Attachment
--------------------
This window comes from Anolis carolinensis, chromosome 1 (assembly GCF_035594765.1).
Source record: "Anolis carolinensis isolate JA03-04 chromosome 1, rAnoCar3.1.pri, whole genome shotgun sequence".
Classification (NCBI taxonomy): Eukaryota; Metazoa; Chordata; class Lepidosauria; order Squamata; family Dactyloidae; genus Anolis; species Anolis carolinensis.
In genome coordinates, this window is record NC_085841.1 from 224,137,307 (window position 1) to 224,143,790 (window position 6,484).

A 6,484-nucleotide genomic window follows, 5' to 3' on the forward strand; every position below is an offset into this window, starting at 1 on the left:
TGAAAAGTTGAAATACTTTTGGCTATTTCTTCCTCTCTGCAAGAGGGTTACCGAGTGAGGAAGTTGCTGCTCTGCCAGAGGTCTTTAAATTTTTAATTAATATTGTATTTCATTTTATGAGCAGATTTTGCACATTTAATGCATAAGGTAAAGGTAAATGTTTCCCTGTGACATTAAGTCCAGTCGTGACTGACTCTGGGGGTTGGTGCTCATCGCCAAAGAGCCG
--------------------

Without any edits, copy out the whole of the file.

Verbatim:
This window comes from Anolis carolinensis, chromosome 1 (assembly GCF_035594765.1).
Source record: "Anolis carolinensis isolate JA03-04 chromosome 1, rAnoCar3.1.pri, whole genome shotgun sequence".
Classification (NCBI taxonomy): Eukaryota; Metazoa; Chordata; class Lepidosauria; order Squamata; family Dactyloidae; genus Anolis; species Anolis carolinensis.
In genome coordinates, this window is record NC_085841.1 from 224,137,307 (window position 1) to 224,143,790 (window position 6,484).

A 6,484-nucleotide genomic window follows, 5' to 3' on the forward strand; every position below is an offset into this window, starting at 1 on the left:
TGAAAAGTTGAAATACTTTTGGCTATTTCTTCCTCTCTGCAAGAGGGTTACCGAGTGAGGAAGTTGCTGCTCTGCCAGAGGTCTTTAAATTTTTAATTAATATTGTATTTCATTTTATGAGCAGATTTTGCACATTTAATGCATAAGGTAAAGGTAAATGTTTCCCTGTGACATTAAGTCCAGTCGTGACTGACTCTGGGGGTTGGTGCTCATCGCCAAAGAGCCG